Google may be busy on many fronts but it is first and foremost the champion of search. The company is constantly working to improve the search experience, apparently aiming for what its co-founder Larry Page sees as the perfect search tool: an engine that understands exactly what users mean and returns just the thing they want. The Knowledge Graph, launched in the US in May, is the latest feature designed to enhance the intelligence and usefulness of Google´s search engine. On Wednesday, the Google Knowledge Graph became available to users in the UK and all other English-speaking countries.

Announcing the roll-out in a blog post, Google´s senior vice-president of search Amit Singhal said that the US feedback had been overwhelmingly positive and the company decided to make the benefits available to users in other countries. The service taps into a database containing more than 500 million real-world people, places and things that share 3.5 billion attributes and connections. As a result, users are presented with different suggestions when a query term happens to apply to several things. Singhal used “rio” as an example, noting that a search for this keyword would produce suggestions such as the Brazilian city, the Las Vegas casino or the 2011 animated film. In addition, the Knowledge Graph makes it possible to generate lists of related things, facilitating searches of a more general nature, for example something like “hurricanes in 2008” or “famous jazz musicians”.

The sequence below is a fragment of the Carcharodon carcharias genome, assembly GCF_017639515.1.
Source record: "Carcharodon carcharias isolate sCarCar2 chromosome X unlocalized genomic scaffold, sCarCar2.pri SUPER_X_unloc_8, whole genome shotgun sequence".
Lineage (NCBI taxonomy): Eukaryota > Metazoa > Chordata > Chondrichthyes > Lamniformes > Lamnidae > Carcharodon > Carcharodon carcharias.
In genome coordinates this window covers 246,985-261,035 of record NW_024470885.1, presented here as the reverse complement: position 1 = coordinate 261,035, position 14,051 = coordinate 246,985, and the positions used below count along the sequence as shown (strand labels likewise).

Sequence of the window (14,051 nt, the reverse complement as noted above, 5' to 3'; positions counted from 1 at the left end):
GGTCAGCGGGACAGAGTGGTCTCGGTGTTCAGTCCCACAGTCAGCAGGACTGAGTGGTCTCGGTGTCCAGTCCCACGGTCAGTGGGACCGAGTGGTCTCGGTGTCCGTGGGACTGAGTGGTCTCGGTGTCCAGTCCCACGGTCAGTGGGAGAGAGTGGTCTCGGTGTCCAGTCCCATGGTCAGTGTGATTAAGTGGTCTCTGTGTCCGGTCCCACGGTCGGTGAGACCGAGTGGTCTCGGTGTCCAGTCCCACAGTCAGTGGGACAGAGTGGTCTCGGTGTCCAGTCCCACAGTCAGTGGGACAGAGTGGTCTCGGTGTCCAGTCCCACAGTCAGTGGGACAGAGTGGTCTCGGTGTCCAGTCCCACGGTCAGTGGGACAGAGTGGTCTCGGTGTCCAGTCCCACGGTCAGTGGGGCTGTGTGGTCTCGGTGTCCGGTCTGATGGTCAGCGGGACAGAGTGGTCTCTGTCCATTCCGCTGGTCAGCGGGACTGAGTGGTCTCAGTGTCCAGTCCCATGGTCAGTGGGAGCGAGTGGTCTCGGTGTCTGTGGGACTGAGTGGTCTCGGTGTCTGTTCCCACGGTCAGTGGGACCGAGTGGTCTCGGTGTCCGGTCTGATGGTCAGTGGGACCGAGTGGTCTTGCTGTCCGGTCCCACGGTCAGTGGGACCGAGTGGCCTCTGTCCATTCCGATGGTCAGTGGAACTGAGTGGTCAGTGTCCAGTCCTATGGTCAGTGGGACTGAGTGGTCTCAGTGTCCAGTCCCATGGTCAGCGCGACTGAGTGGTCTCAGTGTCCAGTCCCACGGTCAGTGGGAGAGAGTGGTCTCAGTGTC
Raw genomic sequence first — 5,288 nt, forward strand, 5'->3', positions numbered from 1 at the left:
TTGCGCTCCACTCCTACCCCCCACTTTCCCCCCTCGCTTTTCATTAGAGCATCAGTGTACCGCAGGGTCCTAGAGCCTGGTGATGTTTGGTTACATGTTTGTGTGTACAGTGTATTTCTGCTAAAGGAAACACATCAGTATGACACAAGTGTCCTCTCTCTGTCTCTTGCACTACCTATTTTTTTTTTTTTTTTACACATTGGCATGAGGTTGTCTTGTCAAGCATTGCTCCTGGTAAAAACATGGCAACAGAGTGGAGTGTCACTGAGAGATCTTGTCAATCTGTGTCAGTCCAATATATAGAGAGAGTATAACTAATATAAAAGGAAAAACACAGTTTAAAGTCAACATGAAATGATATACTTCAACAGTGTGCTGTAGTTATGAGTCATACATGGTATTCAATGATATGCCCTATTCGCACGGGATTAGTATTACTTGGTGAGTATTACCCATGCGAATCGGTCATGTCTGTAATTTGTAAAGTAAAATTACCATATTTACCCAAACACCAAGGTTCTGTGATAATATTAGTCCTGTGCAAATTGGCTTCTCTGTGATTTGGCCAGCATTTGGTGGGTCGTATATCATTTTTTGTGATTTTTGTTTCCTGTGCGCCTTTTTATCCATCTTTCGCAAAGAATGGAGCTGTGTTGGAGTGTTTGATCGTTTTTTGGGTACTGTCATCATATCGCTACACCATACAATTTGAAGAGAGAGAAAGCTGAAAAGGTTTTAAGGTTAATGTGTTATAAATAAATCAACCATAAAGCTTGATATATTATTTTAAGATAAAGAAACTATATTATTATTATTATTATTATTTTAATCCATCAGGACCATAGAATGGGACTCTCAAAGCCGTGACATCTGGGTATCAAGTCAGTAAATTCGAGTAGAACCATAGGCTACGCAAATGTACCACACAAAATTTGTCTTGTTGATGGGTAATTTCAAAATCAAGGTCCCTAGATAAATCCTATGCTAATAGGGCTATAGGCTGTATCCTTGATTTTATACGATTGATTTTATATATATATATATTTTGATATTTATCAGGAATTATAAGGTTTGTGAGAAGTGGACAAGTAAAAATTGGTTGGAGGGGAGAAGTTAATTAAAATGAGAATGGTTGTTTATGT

The launch of the feature outside the US came alongside the start of an opt-in trial also designed to improve search results. This involves the integration of Gmail with the search engine, allowing users to see relevant results that may not be publicly available on the web.

Ben Hollom

August 10, 2012